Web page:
Background: Heroin use and overdose deaths have increased in recent years. Emerging information suggests this is the result of increases in nonmedical use of opioid pain relievers and nonmedical users transitioning to heroin use. Understanding this relationship is critically important for the development of public health interventions.
Methods: Combined data from the 2002-2004 National Surveys on Drug Use and Health were compared to the 2008-2010 surveys to examine patterns of heroin use and risk behaviors among past year nonmedical users of opioid pain relievers.
Results: Between 2002-2004 and 2008-2010, past year heroin use increased among people reporting past year nonmedical use (PYNMU) of opioid pain relievers (p<0.01), but not among those reporting no PYNMU. Frequent nonmedical users - people reporting 100-365 days of PYNMU - had the highest rate of past year heroin use and were at increased risk for ever injecting heroin (aOR 4.3, 95% CI 2.5-7.3) and past year heroin abuse or dependence (aOR 7.8, 95% CI 4.7-12.8) compared to infrequent nonmedical users (1-29 days of PYNMU). In 2008-2010, 82.6% of frequent nonmedical users who used heroin in the past year reported nonmedical use of opioid pain relievers prior to heroin initiation compared to 64.1% in 2002-2004.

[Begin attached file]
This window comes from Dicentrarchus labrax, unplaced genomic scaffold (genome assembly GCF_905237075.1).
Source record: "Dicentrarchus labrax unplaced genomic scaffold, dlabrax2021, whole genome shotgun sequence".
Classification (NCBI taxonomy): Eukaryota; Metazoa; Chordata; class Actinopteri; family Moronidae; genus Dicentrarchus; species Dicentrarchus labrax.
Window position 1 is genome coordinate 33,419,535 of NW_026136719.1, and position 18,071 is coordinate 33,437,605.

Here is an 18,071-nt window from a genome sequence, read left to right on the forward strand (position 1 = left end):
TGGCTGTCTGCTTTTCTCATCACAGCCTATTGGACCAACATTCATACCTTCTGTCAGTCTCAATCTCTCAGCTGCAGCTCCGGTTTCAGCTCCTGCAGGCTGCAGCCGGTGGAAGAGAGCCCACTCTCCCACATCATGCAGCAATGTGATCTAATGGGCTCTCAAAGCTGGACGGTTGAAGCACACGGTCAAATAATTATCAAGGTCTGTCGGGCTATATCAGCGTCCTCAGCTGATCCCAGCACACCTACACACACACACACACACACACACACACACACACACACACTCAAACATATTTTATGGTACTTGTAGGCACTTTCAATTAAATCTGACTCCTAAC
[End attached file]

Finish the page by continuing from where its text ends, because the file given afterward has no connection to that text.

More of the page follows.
Conclusions: Heroin use among nonmedical users of opioid pain relievers increased between 2002-2004 and 2008-2010, with most reporting nonmedical use of opioid pain relievers before initiating heroin. Interventions to prevent nonmedical use of these drugs are needed and should focus on high-risk groups such as frequent nonmedical users of opioids.
Keywords: Heroin; NSDUM; National Survey on Drug Use and Health; Prescription opioid use; Prescription opioids.
Published by Elsevier Ireland Ltd.